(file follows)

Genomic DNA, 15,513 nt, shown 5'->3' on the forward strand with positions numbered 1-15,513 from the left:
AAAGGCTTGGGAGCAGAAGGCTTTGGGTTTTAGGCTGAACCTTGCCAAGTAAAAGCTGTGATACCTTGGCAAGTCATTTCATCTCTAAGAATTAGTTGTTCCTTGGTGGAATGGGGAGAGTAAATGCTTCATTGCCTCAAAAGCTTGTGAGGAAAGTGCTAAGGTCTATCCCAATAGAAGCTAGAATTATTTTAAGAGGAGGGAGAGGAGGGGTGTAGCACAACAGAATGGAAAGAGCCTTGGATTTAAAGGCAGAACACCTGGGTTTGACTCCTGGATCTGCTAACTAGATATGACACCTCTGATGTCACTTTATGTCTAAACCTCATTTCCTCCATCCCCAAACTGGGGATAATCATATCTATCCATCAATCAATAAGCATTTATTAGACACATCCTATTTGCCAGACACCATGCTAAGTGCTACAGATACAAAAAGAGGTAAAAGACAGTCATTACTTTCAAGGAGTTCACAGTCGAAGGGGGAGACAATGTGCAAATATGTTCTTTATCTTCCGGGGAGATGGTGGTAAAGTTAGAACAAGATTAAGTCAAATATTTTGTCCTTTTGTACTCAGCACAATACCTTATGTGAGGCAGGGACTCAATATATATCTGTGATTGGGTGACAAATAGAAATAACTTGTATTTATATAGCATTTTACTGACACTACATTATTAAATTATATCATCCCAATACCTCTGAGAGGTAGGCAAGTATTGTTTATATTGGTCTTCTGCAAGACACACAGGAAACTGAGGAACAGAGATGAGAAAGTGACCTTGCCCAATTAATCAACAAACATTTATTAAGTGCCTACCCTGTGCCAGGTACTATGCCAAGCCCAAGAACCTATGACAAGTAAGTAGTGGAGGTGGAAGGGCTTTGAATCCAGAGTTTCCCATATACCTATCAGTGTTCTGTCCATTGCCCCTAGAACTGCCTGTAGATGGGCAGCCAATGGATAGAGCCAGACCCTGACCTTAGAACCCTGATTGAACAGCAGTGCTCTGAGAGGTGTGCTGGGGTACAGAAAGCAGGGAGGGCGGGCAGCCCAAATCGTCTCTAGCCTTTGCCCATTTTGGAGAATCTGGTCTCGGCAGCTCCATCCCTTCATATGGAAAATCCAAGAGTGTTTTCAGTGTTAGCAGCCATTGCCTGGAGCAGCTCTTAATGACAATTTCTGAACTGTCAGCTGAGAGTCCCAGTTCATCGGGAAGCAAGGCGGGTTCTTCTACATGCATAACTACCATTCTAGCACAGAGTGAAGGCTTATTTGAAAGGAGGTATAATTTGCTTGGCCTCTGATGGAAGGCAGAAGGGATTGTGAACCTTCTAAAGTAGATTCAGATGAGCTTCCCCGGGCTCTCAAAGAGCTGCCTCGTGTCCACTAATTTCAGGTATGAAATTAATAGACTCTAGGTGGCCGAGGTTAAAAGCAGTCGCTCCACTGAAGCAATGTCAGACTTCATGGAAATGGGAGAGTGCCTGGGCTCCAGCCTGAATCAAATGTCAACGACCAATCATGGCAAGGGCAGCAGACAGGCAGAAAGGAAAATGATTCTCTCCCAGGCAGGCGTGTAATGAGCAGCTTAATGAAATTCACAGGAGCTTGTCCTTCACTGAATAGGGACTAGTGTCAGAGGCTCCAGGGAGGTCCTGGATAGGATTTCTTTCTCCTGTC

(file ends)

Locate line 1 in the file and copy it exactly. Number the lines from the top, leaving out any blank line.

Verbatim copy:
Genomic DNA, 15,513 nt, shown 5'->3' on the forward strand with positions numbered 1-15,513 from the left: